For starters, the headline is ironic. There's very little that's "foodie" about this list.
A real Dallas foodie list from the year 2020 would have an elaborate-yet-simple pasta from Homewood Dallas, like this bucatini dusted with sourdough bread crumbs; chef Matt M. is into crumbs these days.
It should have a foodie find from one of the many obscure pop-ups that have proliferated during the coronavirus, possibly culled from the Instagram page of "Bata Eats." And definitely something ultra-authentic Asian, maybe a discovery from the "Asian Grub in DFDUB" Facebook page.
No legit Dallas foodie list would be complete without a slice of Detroit-style pizza and/or takeout from one of the Nashville-style hot chicken places.
But this list has none of those.
To its credit, there is an item from Eataly, which brought Dallas into the foodie elite. Otherwise, these are just five things I liked enough to share.
Vegan Reuben sandwich at Mendocino Farms
Mendocino Farms is the California-based gourmet sandwich shop chain that made its Dallas debut in March 2020, and is opening a second location in Addison in early 2021.
They have a convenient to-go model and great sandwiches that include the "vegan" Reuben, featuring vegan corned beef from Mrs. Goldfarb's Unreal Deli, a company in which Dallas Mavericks owner Mark Cuban has invested.
The corned beef is an amazing fake with the tangy flavor and loose texture of the real thing. The sandwich also has apple-celery root slaw, pickles, and smoky Thousand Island dressing on rye bread, which has caraway seeds, very authentic.
White Chocolate M&M Peanuts
M&M's has been issuing flavor variations like coffee (also good), honey nut, and chili nut for more than a decade. Their white chocolate action began with a white-chocolate M&M in 2017, followed by white chocolate M&M peanuts in September 2018.
For 2020, they debuted a holiday-edition Sugar Cookie M&M's, featuring a white chocolate, sugar cookie-flavored shell with a crispy center. It came out in November and is now mostly off the shelves - but you can still find the M&M white chocolate peanuts at some stores including Walmart (and online for a pretty penny).
They're a godsend for fans of white chocolate, which has become more popular in recent years — less sweet than milk chocolate and not so oppressive as dark chocolate, with the peanut making them seem "healthy."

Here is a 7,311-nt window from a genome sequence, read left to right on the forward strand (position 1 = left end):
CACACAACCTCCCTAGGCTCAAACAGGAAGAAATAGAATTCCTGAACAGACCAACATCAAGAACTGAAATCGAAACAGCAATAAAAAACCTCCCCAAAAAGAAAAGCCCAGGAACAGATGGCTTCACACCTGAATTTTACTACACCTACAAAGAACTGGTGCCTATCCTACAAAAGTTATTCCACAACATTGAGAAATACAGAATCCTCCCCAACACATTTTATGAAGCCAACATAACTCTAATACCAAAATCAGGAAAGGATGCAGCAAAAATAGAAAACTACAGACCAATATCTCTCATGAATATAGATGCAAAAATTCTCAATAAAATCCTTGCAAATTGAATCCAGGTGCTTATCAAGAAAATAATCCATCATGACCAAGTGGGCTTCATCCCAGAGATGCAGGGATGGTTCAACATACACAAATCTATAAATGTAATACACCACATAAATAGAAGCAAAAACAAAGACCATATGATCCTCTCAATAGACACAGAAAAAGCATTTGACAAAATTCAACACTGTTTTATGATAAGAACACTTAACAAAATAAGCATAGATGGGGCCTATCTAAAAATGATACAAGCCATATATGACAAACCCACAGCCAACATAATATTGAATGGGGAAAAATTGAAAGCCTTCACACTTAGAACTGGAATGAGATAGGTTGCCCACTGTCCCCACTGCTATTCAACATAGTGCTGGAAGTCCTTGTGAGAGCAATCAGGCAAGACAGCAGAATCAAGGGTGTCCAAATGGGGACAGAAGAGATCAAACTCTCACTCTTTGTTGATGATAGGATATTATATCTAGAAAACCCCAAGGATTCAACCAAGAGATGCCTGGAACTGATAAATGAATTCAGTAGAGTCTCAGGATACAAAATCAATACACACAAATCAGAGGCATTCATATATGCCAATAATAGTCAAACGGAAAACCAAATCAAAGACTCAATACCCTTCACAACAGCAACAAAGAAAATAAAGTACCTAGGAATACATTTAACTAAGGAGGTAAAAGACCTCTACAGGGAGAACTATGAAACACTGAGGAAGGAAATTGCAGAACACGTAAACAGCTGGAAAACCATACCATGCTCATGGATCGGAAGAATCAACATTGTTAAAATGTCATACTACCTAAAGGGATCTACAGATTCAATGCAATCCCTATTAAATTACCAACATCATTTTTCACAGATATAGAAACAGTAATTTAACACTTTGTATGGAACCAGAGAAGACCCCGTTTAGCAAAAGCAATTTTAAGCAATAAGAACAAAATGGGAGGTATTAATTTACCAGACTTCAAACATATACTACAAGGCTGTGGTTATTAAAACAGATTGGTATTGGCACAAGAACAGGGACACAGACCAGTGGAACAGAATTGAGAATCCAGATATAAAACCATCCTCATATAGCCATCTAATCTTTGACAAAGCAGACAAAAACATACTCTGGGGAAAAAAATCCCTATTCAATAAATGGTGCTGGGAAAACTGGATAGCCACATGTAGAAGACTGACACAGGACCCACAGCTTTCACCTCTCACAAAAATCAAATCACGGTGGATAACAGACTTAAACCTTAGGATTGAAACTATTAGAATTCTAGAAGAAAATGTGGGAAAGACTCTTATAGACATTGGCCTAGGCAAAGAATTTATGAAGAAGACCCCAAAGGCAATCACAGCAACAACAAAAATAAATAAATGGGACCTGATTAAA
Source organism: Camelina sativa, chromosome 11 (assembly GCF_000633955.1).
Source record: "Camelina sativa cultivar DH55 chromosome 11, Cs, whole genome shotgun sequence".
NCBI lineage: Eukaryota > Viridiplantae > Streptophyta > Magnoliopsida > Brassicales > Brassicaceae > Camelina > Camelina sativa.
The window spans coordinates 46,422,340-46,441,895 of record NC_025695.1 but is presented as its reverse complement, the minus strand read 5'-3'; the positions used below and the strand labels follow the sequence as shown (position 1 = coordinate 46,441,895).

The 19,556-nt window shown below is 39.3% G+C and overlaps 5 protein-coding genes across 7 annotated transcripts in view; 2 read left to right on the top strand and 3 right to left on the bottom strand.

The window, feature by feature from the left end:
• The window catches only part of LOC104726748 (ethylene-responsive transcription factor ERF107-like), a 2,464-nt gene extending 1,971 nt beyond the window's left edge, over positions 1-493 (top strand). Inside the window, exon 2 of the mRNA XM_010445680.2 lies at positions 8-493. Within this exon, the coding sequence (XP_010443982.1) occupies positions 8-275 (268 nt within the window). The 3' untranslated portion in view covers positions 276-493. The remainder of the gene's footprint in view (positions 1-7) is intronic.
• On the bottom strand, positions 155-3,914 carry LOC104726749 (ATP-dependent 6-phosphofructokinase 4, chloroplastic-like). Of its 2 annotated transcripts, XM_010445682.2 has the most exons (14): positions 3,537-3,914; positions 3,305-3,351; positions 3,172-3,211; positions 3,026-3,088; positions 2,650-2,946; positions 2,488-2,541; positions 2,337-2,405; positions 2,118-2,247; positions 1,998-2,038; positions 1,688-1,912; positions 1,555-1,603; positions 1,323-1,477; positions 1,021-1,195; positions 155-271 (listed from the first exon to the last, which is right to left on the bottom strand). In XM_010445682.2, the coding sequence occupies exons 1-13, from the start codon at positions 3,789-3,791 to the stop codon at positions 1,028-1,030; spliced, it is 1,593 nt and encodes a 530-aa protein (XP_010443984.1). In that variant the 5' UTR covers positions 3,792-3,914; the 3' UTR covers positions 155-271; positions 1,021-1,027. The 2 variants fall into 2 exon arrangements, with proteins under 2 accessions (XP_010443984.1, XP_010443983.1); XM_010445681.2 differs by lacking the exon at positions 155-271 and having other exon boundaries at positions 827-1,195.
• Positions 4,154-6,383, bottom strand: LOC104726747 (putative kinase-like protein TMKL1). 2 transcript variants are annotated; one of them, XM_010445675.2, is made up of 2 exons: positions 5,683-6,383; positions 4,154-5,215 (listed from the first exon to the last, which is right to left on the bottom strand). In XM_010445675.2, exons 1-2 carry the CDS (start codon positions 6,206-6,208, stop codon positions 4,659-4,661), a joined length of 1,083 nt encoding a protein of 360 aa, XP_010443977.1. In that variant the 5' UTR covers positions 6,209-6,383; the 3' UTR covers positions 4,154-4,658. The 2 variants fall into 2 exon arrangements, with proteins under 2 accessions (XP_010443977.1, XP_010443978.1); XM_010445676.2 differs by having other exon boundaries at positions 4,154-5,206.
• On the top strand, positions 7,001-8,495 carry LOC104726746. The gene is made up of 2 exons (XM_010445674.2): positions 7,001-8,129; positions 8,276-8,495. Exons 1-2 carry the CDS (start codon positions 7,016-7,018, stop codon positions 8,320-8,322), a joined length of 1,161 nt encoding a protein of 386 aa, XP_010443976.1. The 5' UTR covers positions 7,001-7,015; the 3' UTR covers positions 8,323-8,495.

Integrale bread at Eataly
Truthfully, the best "bready" thing at Eataly, the Italian market at NorthPark Center, is the Roman-style pizza by the slice. The dough is made with a combination of three flours: type 00 flour, buratto flour, and whole wheat. It creates a crust that's thick yet light, crunchy yet airy, and comes with yummy toppings like mushrooms and butternut squash.
If you ask Eataly, their best bread is The Rustic, a sourdough that's their best seller. You can get it plain, or in varieties such as olive, walnuts & raisin, and chocolate chip.
"Integrale" is Italy's version of whole wheat bread, though not as heavy or dense as whole wheat bread can be. Many versions of Integrale, including Eataly's, have a bit of sweetness. Eataly's also has a seed-herb mix on top of the loaf that gives the crust an irresistible charred-toasty flavor.
Red Bull cola
This cola is part of a non-energy-drink line of sodas that Red Bull introduced in mid-2019. Called Organics by Red Bull, it has four flavors: cola, bitter lemon soda, tonic water, and ginger ale.
It's really my perfect idea of what soda should be, with artisanal-type ingredients and in a smaller size (8.4-ounce can, same as regular Red Bull) than the usual 12-ounce soda.
Sometimes you just want a shot of something carbonated and sweet, but not a whole 12 ounces, and not loaded with high-fructose corn syrup and a bunch of other garbage.
Red Bull Cola contains carbonated water, sugar, flavor, and a bunch of plant extracts that include lemon, ginger, lime, vanilla, licorice, cinnamon, kola nut, cocoa, orange, cardamom, mint, pine, mace, and clove. It's spicy, like a foodie version of soda.
This isn't the first time Red Bull has introduced a cola: They debuted a similar one in 2008, but discontinued it in 2011. Ahead of their time. Pepsi put out a similar product with its 1893 line but discontinued it in 2018.
Beet greens at Dallas Farmers Market
On a December 5 trip to the Dallas Farmers Market, I got two large bunches of absolutely perfect beet greens from Gerald Pruitt of Pruitt Farms in Mexia, Texas.
Pruitt tried to give them to me for free because the beets were small. But I buy beets for the greens. I love beet greens.
Some Dallas old-timers still moan about the "old" farmers market and how convenient it was to drive up and shop for produce — despite the fact that the majority of the stands in the old days were not manned by farmers but were instead vendors selling the same not-grown-in-Texas fruits and vegetables they could buy at any supermarket.
The current farmers market features actual farmers. Exclusively. It's not as convenient as pulling in and getting pineapples from Hawaii and strawberries from California, but it's not a fraud.
The Dallas Farmers Market will never be like markets on the West Coast where so much of our food is grown. But with its cute collection of shops selling Texas-raised meat, Texas-brewed wine and beer, popcorn, tamales, coffee, cheese, T-shirts, and gifts, some indoors, some outside, it is a nice way to spend a weekend day, a place to take guests, just like the markets on the West Coast - and you go home with local produce.